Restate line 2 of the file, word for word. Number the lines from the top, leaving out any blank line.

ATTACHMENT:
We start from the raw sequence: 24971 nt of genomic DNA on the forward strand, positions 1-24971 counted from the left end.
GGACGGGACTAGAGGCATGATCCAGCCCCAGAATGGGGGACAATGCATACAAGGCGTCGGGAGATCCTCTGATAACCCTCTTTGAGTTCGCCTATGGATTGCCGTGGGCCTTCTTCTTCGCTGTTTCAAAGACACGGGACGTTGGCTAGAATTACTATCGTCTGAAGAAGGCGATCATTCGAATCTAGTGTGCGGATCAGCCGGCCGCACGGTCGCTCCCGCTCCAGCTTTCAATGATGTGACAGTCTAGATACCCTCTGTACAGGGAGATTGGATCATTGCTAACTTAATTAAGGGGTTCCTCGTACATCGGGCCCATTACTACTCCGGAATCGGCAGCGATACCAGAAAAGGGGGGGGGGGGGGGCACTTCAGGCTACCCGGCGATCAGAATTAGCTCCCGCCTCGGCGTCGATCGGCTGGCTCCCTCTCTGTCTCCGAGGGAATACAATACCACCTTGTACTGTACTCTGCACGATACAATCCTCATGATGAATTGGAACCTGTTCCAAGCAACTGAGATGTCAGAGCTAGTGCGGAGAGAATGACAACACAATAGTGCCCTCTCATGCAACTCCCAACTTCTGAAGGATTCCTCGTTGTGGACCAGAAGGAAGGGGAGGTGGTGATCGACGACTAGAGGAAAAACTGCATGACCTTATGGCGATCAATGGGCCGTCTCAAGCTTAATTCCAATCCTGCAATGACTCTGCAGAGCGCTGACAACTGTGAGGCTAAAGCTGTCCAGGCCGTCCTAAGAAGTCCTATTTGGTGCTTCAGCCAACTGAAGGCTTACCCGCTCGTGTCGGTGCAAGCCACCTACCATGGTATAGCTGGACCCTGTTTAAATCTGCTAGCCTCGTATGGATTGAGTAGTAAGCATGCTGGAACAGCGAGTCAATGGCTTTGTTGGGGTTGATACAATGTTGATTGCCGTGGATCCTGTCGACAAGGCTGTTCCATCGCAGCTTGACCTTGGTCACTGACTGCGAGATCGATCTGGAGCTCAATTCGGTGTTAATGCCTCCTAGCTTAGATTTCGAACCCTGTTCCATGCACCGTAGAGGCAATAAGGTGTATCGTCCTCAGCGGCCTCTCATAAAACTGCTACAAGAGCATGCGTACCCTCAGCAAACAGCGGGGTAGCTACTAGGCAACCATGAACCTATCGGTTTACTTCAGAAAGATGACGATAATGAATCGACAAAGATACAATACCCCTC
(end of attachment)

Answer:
GGACGGGACTAGAGGCATGATCCAGCCCCAGAATGGGGGACAATGCATACAAGGCGTCGGGAGATCCTCTGATAACCCTCTTTGAGTTCGCCTATGGATTGCCGTGGGCCTTCTTCTTCGCTGTTTCAAAGACACGGGACGTTGGCTAGAATTACTATCGTCTGAAGAAGGCGATCATTCGAATCTAGTGTGCGGATCAGCCGGCCGCACGGTCGCTCCCGCTCCAGCTTTCAATGATGTGACAGTCTAGATACCCTCTGTACAGGGAGATTGGATCATTGCTAACTTAATTAAGGGGTTCCTCGTACATCGGGCCCATTACTACTCCGGAATCGGCAGCGATACCAGAAAAGGGGGGGGGGGGGGGCACTTCAGGCTACCCGGCGATCAGAATTAGCTCCCGCCTCGGCGTCGATCGGCTGGCTCCCTCTCTGTCTCCGAGGGAATACAATACCACCTTGTACTGTACTCTGCACGATACAATCCTCATGATGAATTGGAACCTGTTCCAAGCAACTGAGATGTCAGAGCTAGTGCGGAGAGAATGACAACACAATAGTGCCCTCTCATGCAACTCCCAACTTCTGAAGGATTCCTCGTTGTGGACCAGAAGGAAGGGGAGGTGGTGATCGACGACTAGAGGAAAAACTGCATGACCTTATGGCGATCAATGGGCCGTCTCAAGCTTAATTCCAATCCTGCAATGACTCTGCAGAGCGCTGACAACTGTGAGGCTAAAGCTGTCCAGGCCGTCCTAAGAAGTCCTATTTGGTGCTTCAGCCAACTGAAGGCTTACCCGCTCGTGTCGGTGCAAGCCACCTACCATGGTATAGCTGGACCCTGTTTAAATCTGCTAGCCTCGTATGGATTGAGTAGTAAGCATGCTGGAACAGCGAGTCAATGGCTTTGTTGGGGTTGATACAATGTTGATTGCCGTGGATCCTGTCGACAAGGCTGTTCCATCGCAGCTTGACCTTGGTCACTGACTGCGAGATCGATCTGGAGCTCAATTCGGTGTTAATGCCTCCTAGCTTAGATTTCGAACCCTGTTCCATGCACCGTAGAGGCAATAAGGTGTATCGTCCTCAGCGGCCTCTCATAAAACTGCTACAAGAGCATGCGTACCCTCAGCAAACAGCGGGGTAGCTACTAGGCAACCATGAACCTATCGGTTTACTTCAGAAAGATGACGATAATGAATCGACAAAGATACAATACCCCTC